I used to beat my Self up whenever I got writer’s block while writing my first book. I felt so out of touch with life, other people, and my innate, intrinsic gifts. I felt as if I needed another corporate job (in addition to the one I already had), more ‘available’ friends, an exciting vacation, or something to cure the incredible silence and loneliness that, often times, comes with the pangs of editing. One thing that got me back on track, however, was to continue writing. For example, even though I might have been at a roadblock with the first book, I decided it best to not only keep reading and to stay abreast of what was  “trendy” and “hot” in my field, but I also kept writing—even if my writing was reduced to a mere sentence or two a day. I made sure that I had journals, pens, and writing utensils all around me. I kept writing poetry and publishing online. I finished many short stories, began a biomythography, and a series of children’s books.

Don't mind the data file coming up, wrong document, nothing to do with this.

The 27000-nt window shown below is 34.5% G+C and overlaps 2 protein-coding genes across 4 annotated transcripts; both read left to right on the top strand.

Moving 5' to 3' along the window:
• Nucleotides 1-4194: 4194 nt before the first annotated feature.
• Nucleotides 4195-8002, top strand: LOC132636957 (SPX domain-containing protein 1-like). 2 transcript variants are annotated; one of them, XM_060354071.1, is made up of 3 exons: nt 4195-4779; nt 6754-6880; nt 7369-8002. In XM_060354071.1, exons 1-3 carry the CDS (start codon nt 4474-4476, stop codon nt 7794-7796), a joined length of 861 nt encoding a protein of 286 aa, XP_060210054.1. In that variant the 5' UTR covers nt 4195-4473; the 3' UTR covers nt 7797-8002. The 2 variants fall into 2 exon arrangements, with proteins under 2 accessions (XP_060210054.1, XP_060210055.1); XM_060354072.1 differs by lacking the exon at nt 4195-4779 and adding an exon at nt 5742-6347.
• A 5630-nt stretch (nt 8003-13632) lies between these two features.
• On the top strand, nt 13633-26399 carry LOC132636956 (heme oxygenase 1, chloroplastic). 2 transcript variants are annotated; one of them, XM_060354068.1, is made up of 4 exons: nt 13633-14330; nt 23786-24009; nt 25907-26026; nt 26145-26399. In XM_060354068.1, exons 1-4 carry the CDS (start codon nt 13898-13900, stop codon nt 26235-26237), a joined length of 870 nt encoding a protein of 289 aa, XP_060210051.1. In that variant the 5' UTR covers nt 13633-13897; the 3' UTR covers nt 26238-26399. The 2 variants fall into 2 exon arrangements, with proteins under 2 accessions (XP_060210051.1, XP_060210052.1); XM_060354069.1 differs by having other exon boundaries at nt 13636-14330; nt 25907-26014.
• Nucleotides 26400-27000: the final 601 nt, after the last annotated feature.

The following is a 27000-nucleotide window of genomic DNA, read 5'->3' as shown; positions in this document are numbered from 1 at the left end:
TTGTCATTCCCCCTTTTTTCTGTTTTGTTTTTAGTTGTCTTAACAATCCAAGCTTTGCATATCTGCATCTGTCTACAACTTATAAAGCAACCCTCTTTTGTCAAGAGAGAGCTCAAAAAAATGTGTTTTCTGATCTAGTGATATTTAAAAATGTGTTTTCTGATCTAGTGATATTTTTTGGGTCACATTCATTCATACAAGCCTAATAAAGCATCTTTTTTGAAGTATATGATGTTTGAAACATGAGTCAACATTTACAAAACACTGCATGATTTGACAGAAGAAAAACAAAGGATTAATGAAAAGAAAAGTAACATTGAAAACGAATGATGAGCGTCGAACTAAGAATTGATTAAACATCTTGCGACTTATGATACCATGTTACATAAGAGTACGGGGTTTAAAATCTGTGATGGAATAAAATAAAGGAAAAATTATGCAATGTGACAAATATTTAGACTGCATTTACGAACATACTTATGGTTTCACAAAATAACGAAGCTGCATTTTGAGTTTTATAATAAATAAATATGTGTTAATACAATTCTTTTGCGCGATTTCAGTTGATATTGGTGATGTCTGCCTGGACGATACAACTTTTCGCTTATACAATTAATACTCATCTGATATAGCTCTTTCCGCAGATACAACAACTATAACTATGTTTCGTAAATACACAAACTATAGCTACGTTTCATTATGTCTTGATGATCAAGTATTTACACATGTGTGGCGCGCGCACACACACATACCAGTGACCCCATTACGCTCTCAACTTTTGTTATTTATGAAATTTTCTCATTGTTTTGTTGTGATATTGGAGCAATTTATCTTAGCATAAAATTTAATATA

By continuing to hone in on my craft and work on other books in the process, I was able to produce other great works that I might not have imagined possible were I to throw in my cards (my 3 1/2 floppy, yellow legal pads, and pens) and call it a day. I increased my potential of having what Barry White terms, “staying power” (at least in the literary market place) and helped to ensure my visibility and longevity in the publishing world. When you work on book two and three in the process of writing your first, you give your Self “options” and publishers as well--about whether or not they will consider giving you a “two-book deal”. You keep your fans interested in your new content and mysterious titles. 

        By having the opportunity to tell friends, family, radio dj’s, book reviewers and such that you are working on book number two or three, you feel much more validated as an author. It gives other people a reason to take you seriously and to regard you as a serious, committed, and disciplined writer. It makes you feel that you are not just moping around, waiting for your muse to strike again. It shows that you have taken it upon your Self to produce, to follow your calling, to express and share your greatest gift, to develop stories from your experiences, dreams, current news events, past, present, or made-up relationships.